One of the services that Random Hall has always boasted is the laundry server. While other dorms may outsource their work laundryview.com to check the status of their laundry, the laundry server is entirely run by the laundry chairs and the computer chairs.

As with any software, laundry server has several areas of suckiness (fortunately, you can complain about it to your fellow students and have a chance of getting it fixed, as opposed to complaining about it to a faceless corporation). One such deficiency is the laundry server’s penchant for underestimating the time it will take to finish your laundry. When you see:

It should be done in approximately 0 seconds (ie, now!).

What that really means is that you should wait another five minutes before traipsing down two floors to transfer your laundry to another machine.

Now, why might this be the case? The laundry server keeps a running average of the last 64 runs of a particular machine. Any one particular outlier should eventually be flushed out and stop messing with the average. One guess was that, because you could set the washer machine to wash “Heavy”, “Medium” or “Light”, this time variation meant that there was an upper limit to accuracy you could get on runtime. Another guess was that our photoresistors weren’t properly hooked up, so the laundry server was actually getting bogus state information. Put on your armchair debugging hat: what do you think the problem was?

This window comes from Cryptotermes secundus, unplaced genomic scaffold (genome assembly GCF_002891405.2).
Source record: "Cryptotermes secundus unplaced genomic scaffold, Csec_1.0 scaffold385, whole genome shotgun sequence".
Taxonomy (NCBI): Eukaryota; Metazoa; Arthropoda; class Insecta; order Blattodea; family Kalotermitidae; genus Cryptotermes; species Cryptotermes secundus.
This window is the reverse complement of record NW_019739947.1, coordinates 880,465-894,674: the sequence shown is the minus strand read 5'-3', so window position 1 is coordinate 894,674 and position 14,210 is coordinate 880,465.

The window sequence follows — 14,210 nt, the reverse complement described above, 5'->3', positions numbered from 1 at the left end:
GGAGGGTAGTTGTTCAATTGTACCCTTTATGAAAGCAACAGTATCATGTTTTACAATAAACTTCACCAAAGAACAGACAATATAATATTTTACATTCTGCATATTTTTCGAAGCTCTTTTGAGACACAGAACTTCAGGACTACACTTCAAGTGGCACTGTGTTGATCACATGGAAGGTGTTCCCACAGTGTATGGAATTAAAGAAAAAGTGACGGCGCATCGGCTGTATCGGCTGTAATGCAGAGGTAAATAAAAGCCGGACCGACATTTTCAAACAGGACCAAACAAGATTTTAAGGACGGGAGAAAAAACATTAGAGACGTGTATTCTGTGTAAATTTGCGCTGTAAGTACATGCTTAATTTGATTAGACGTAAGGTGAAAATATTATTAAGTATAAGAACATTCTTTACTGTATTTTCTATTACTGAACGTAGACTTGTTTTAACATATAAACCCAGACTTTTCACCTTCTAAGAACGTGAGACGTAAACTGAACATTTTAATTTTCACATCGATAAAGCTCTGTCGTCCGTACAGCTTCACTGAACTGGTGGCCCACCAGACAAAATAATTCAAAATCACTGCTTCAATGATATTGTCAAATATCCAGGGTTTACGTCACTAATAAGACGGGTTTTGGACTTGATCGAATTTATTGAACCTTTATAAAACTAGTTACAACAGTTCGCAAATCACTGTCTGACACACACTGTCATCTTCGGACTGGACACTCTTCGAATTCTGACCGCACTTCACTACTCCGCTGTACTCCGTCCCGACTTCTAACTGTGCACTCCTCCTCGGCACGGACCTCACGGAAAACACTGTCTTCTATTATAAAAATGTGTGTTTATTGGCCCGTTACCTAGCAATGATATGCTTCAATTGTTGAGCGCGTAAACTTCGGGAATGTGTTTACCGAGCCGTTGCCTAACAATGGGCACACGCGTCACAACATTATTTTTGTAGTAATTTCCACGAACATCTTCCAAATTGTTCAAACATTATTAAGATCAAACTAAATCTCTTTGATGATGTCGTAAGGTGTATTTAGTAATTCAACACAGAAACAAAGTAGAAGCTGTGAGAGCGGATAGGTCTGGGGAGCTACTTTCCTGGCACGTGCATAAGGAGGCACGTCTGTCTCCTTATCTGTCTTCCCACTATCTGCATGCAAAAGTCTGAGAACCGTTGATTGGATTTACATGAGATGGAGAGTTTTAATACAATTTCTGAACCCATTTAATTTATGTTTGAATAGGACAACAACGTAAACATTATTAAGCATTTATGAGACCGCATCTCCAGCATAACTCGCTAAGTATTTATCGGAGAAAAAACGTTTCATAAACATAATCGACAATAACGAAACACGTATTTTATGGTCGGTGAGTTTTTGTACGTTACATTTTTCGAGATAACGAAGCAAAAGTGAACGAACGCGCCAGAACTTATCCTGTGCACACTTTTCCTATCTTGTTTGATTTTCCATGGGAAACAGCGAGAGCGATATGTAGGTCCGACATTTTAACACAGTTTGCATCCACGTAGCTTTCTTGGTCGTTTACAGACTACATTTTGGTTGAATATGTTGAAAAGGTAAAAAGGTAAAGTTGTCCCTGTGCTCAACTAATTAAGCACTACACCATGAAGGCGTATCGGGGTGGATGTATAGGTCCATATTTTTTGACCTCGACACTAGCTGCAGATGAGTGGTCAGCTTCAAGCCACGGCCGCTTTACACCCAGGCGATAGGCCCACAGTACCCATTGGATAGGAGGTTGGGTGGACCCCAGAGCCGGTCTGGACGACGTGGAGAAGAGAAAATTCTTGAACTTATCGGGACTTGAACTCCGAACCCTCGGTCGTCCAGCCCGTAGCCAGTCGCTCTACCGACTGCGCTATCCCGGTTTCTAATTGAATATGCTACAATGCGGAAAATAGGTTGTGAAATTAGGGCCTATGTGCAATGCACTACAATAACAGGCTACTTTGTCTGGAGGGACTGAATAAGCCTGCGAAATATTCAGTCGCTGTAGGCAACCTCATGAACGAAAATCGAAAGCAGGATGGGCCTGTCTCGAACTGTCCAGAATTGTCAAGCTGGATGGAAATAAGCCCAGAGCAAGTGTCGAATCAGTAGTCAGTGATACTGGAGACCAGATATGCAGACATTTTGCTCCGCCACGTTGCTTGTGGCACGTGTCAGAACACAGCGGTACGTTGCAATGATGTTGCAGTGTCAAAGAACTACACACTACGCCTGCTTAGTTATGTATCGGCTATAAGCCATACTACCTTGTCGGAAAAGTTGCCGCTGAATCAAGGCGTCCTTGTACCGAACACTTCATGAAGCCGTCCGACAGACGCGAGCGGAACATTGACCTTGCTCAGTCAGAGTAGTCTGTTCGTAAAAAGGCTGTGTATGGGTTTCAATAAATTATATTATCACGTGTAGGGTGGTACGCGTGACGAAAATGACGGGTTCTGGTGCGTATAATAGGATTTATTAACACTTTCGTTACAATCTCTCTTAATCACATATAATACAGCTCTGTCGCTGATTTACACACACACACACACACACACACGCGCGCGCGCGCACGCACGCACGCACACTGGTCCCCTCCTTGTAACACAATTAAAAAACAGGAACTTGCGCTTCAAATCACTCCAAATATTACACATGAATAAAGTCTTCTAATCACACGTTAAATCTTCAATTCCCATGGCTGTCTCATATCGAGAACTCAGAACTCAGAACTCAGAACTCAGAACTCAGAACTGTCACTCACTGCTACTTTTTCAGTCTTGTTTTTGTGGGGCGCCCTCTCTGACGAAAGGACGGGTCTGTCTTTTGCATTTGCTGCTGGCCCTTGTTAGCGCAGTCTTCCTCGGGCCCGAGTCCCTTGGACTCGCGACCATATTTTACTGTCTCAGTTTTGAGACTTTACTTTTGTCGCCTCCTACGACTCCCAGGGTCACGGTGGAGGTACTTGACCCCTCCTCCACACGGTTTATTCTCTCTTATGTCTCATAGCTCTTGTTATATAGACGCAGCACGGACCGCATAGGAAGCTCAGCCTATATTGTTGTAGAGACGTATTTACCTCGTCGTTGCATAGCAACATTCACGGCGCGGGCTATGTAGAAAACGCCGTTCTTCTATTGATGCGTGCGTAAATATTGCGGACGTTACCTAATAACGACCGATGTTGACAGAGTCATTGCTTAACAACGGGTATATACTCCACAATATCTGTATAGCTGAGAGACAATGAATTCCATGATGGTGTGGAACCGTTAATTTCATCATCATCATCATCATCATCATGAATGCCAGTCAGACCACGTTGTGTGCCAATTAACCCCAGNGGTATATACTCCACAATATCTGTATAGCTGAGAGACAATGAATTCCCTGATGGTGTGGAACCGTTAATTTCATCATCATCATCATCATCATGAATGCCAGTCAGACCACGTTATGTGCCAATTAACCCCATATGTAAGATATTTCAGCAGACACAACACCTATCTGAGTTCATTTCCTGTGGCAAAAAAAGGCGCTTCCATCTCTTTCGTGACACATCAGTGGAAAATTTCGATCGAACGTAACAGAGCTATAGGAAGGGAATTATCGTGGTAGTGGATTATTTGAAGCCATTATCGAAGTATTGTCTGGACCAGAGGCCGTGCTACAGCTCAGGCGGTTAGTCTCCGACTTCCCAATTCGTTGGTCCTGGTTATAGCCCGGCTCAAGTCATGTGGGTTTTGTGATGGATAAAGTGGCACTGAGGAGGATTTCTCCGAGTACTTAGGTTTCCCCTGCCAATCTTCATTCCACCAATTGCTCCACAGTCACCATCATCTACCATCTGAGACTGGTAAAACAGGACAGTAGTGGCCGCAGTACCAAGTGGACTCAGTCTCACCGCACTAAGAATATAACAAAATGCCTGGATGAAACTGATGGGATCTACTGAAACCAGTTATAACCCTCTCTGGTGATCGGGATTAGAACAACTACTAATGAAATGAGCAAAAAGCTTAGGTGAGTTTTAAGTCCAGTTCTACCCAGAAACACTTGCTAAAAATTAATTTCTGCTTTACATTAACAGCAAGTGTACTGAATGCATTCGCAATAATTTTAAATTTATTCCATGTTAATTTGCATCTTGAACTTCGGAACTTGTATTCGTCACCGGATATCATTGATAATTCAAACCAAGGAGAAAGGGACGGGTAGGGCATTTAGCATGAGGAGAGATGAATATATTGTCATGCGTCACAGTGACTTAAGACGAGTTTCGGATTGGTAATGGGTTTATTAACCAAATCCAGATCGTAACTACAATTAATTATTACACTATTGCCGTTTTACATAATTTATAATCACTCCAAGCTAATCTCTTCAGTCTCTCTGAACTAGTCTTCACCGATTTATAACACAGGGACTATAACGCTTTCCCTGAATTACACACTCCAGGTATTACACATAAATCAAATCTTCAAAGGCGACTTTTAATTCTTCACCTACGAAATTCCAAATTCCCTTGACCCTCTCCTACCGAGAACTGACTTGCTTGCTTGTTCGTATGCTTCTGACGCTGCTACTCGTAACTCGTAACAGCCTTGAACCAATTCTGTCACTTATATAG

Here’s a graph of the history data.

I have completely ignored the advice of good graph-making and omitted the x-axis labels and the names for the lines. Each line represents the amount of time until completion that phase needed: red is the “add softener” phase, green the “rinse” and blue the “final spin”.

Bogus data was the culprit! But, ignoring for a moment the obviously bogus datapoint in the “add softener” plot, why is the final spin swiss cheese, while the red and green lines fairly consistent in their times? The current hypothesis is that people are being told that their laundry is done, going down, seeing their laundry is not actually done, but opening the machine anyway (it’s not locked during final spin), and thereby aborting the cycle prematurely. A sort of self-fulfilling prophecy, really.

The solution for this problem is left as an exercise to the reader.